Pederson checked in at No. 3 while Lee was No. 5 on the list.
Pederson's amazing second half helped to catapult him near the top of this list. Overall, he finished the season with a .313/.396/.516 triple slash with 18 home runs, 70 RBI, 96 runs and 26 stolen bases.
What made Pederson's performance that much more impressive is the fact he's only 20 years old and is roughly two years younger than league-average.
Pederson was also named the Dodgers' Minor League Player of the Year. I bestowed the same honor upon him on this site last month.
Before his promotion to Chattanooga Lee, also 20 for most of the season (turned 21 Sept. 13), had some really good peripherals with the Quakes: 1.26 WHIP, 1.6 BB/9, 8.5 K/9 and a 4.03 FIP.
He gave up a few too many hits (9.8 per nine) an home runs (1.5 per nine), but he was good otherwise. Lee showed improvement in those areas in the Southern League.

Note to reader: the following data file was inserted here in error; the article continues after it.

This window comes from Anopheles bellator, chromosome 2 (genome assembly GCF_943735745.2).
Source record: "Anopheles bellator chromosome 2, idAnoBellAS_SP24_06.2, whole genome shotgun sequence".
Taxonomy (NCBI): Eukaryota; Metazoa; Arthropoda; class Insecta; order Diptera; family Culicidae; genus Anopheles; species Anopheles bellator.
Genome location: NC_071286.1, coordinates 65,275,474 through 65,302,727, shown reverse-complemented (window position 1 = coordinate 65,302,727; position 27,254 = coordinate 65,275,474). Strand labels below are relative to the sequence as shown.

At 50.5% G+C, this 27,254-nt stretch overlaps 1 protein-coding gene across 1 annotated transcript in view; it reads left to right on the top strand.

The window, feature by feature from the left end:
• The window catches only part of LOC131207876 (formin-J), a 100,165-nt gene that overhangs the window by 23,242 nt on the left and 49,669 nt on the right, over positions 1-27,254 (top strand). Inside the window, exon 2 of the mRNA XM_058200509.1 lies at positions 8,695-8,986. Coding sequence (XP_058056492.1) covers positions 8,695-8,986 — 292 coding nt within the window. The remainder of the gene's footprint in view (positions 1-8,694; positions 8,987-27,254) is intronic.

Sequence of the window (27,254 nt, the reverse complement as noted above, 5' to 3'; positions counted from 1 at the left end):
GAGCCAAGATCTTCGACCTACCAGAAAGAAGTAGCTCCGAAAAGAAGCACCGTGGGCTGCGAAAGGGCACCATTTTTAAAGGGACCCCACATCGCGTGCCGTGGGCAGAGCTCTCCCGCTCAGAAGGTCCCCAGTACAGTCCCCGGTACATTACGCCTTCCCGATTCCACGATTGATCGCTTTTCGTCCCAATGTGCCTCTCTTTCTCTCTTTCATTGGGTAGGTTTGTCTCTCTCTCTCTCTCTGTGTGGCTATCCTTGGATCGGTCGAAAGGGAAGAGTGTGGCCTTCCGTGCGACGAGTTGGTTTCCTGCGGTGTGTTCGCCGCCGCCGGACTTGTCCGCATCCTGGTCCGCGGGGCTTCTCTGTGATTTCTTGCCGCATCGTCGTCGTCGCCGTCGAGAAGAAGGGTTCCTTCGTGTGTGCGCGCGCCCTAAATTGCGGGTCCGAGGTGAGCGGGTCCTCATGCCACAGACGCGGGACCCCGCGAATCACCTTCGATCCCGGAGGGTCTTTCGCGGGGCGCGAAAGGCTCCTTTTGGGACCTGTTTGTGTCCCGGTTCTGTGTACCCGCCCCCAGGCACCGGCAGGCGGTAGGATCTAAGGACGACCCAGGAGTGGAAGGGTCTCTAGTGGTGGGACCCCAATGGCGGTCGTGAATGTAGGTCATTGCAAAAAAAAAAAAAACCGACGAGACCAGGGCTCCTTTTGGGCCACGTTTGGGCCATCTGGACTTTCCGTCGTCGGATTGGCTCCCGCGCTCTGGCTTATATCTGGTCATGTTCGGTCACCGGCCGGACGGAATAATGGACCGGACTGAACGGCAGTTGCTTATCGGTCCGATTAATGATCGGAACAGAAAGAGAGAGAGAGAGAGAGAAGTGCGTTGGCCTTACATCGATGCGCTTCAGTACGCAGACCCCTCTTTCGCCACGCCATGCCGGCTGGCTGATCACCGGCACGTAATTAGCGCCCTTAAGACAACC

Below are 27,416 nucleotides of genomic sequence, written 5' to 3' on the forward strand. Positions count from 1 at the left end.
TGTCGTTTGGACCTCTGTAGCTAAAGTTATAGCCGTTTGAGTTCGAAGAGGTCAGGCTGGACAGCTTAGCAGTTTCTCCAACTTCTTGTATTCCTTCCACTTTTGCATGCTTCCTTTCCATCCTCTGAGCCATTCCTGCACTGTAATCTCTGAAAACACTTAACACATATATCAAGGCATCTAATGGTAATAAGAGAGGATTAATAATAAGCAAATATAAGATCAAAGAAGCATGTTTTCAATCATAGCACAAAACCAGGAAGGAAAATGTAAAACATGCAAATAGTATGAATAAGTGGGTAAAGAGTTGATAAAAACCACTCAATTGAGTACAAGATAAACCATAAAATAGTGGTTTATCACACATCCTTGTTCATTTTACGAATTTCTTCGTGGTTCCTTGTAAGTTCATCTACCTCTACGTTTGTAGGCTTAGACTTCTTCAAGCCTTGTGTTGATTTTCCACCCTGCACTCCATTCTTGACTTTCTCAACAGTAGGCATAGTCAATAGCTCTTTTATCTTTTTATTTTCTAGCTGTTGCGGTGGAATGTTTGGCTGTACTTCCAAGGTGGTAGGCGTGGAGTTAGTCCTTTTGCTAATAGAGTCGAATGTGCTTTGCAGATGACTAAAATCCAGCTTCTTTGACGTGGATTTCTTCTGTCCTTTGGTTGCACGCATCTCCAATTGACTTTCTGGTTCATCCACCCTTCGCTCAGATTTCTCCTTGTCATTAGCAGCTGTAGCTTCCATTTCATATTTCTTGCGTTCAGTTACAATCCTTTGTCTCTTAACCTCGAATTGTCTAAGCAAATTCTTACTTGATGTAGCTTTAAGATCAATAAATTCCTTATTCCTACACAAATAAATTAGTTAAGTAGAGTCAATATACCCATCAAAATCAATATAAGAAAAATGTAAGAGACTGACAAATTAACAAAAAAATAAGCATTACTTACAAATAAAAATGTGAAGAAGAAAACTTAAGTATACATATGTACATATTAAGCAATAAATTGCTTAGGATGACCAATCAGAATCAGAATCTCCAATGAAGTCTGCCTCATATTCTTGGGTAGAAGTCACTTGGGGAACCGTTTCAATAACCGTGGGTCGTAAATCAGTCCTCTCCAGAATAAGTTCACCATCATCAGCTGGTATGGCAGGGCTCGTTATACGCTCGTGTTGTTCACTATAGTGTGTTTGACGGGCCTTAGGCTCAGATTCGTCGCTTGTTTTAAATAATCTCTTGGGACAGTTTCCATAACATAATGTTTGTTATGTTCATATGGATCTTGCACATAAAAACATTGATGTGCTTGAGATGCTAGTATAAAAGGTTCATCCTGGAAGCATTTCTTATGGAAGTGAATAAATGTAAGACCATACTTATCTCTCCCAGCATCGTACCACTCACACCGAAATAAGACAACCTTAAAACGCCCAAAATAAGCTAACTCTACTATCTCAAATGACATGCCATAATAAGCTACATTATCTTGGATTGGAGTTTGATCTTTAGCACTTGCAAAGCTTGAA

I wrote about his time in the Cal League earlier this season. Lee's ability is unquestioned and his floor is higher than most pitching prospects.
Chris Reed and Yasiel Puig were mentioned in the piece, but they didn't have enough playing time to qualify. Reed would have been, at best No. 6 and at worst No. 10 on this list had he qualified.
Former Dodger-now-Mariner prospect Leon Landry was ranked No. 15 on this list after winning the league batting title. He was traded along with Logan Bawcom to Seattle in July for Brandon League. He had a truly remarkable season after struggling mightily in the Midwest League in 2011.
Jim Shonerd, the author of this list, has written the last two Dodger Top 30s for BA and it will be interesting to see if he does it again.
It will also be interesting to see if he does indeed rank Pederson (presumably No. 1) ahead of Lee. Lee is still my top player in the system, but it's a close race among the top four (Puig and Corey Seager included).
Photo credits: Dustin Nosler, Feelin' Kinda Blue